Bluenose II sails past budget with new design changes
The cost of the already over budget Bluenose II rebuild is increasing as the project undergoes design changes to meet an upcoming certification CBC News has learned.
Communities, Culture and Heritage Minister Leonard Preyra said the final cost won't be known until the ship sea trials are completed sometime in June.
"I think we will have a much better idea of what additional costs may be involved. There definitely will be labour costs because all of these things, including adaptations and responding to the regulator, requires time," he said.
The rebuild of Nova Scotia's sailing ambassador is being carried out under the watchful eye of the American Bureau of Shipping.
The body will certify the vessel as safe and seaworthy.
Preyra was unable to tell CBC News whether the decision to go with ABS was made before or after the rebuild contract was awarded.
The American Bureau of Shipping is requiring some design changes, including the rudder. In the past it was made of wood, but now shipping bureau is demanding it be made of steel.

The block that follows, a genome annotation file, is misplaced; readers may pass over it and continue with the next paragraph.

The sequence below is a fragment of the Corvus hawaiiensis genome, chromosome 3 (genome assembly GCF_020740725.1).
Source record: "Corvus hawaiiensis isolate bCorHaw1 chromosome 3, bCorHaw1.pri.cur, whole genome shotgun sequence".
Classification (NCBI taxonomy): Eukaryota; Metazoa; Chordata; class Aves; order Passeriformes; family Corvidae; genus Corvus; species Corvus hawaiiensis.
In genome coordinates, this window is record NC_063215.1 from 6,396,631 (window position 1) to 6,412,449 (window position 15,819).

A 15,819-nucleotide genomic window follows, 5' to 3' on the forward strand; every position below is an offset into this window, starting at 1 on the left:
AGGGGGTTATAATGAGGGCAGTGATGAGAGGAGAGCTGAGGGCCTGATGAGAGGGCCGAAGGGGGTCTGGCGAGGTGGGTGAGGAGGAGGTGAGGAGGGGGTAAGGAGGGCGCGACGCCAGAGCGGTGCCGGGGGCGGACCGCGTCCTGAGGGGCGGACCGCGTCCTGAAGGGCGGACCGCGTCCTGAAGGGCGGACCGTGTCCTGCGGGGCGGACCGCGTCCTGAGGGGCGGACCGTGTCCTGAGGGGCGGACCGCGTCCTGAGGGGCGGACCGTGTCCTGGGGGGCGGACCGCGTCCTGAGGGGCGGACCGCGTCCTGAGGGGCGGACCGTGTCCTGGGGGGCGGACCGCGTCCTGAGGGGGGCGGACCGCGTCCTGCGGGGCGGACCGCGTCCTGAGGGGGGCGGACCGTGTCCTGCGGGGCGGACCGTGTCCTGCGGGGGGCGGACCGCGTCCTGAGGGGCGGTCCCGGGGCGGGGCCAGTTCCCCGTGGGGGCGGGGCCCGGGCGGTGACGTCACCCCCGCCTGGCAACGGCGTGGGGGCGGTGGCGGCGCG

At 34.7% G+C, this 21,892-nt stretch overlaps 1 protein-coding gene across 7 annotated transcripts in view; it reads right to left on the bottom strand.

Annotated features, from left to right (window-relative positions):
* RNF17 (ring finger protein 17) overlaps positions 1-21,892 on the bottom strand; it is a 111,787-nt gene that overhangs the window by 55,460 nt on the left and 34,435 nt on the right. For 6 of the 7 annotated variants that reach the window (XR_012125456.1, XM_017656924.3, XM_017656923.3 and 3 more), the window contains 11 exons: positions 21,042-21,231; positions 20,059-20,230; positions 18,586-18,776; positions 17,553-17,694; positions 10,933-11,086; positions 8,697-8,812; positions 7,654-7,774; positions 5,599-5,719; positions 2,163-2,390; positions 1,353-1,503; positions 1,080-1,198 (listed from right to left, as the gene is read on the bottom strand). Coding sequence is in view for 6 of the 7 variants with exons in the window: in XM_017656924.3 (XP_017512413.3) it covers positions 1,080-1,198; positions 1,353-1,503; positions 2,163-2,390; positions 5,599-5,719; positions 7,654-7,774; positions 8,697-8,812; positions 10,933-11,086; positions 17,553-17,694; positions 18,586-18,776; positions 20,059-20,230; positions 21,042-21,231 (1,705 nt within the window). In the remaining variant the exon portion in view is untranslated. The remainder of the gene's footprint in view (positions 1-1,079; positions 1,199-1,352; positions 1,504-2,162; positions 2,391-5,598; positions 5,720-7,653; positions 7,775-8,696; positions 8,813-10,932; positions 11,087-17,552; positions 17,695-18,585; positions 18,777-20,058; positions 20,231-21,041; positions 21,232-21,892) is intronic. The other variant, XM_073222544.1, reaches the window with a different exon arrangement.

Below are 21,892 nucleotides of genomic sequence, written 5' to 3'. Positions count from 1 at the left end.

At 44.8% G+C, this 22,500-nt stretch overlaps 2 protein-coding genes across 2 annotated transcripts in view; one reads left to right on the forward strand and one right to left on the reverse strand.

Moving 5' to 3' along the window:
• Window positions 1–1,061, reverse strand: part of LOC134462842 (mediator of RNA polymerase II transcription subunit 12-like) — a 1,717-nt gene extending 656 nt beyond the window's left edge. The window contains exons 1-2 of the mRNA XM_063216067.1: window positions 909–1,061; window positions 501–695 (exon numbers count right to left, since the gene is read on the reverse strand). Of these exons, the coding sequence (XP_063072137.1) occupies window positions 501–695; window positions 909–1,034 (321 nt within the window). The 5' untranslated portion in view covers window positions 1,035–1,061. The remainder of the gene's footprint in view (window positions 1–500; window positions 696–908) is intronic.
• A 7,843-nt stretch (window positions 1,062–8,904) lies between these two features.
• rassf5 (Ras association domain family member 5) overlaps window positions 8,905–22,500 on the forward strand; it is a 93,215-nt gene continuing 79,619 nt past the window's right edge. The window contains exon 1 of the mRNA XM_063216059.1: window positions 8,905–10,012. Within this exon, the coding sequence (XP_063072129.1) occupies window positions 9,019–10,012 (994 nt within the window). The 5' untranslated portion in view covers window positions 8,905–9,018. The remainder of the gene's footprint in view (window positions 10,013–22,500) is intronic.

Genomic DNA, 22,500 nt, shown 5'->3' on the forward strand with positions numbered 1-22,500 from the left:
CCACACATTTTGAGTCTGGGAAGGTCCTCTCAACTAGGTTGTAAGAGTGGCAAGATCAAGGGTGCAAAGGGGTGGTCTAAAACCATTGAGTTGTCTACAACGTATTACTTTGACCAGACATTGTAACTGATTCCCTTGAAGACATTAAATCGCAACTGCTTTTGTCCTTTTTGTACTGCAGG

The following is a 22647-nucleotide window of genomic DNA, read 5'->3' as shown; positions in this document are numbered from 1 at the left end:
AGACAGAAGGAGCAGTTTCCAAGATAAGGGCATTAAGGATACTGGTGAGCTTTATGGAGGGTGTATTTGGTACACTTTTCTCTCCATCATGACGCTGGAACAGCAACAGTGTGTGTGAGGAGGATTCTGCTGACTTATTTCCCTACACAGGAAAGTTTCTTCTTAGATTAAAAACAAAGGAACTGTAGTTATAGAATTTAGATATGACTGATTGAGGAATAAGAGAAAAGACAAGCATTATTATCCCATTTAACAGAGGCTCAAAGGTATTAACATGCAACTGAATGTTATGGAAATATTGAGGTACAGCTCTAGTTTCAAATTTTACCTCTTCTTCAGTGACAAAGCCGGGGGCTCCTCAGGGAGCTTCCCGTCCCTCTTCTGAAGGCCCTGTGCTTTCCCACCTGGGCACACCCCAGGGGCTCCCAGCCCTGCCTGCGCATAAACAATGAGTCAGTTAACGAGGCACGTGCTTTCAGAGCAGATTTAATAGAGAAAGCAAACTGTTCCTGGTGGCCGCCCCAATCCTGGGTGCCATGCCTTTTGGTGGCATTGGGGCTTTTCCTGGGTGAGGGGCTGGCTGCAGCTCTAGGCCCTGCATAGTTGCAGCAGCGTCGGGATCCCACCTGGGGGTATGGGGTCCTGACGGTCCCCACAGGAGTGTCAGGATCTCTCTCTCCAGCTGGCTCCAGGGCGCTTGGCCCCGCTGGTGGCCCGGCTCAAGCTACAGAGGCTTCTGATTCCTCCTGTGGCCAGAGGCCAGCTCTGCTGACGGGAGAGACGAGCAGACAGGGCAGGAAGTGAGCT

"It made sense for us to go with a standard that would be acceptable to our international partners and international waters," said Preyra.
But design changes cost money.
Already the Bluenose II is $1 million over budget and Preyra acknowledges that figure will go up.
"There will definitely be labour costs but we haven't done an assessment of that," said the minister.
Preyra was also unable to say when the Bluenose II will sail again.
He said that will depend on the result of sea trials, but he hopes to see it in the water this summer.
Bluenose II history plagued with delays
The Bluenose II was built in 1963 and transferred to the province in 1971 for just $1, saving it from being scrapped. The Nova Scotia government invested nearly $17 million to rebuild the ship.
But the restoration project was delayed for over a year.
The Bluenose II was supposed to launch in early July 2012, putting the boat in the water just in time for the busy tourist season, but more delays meant the schooner missed the province's tall ships festivals that summer.
It launched on Sept. 29, 2012.
The original Bluenose was famous for winning every Fisherman's Cup in 18 years of competition after its launch in 1921. It was built in Lunenburg in the same shipyard as the current renovation.
The schooner is featured on the Canadian dime.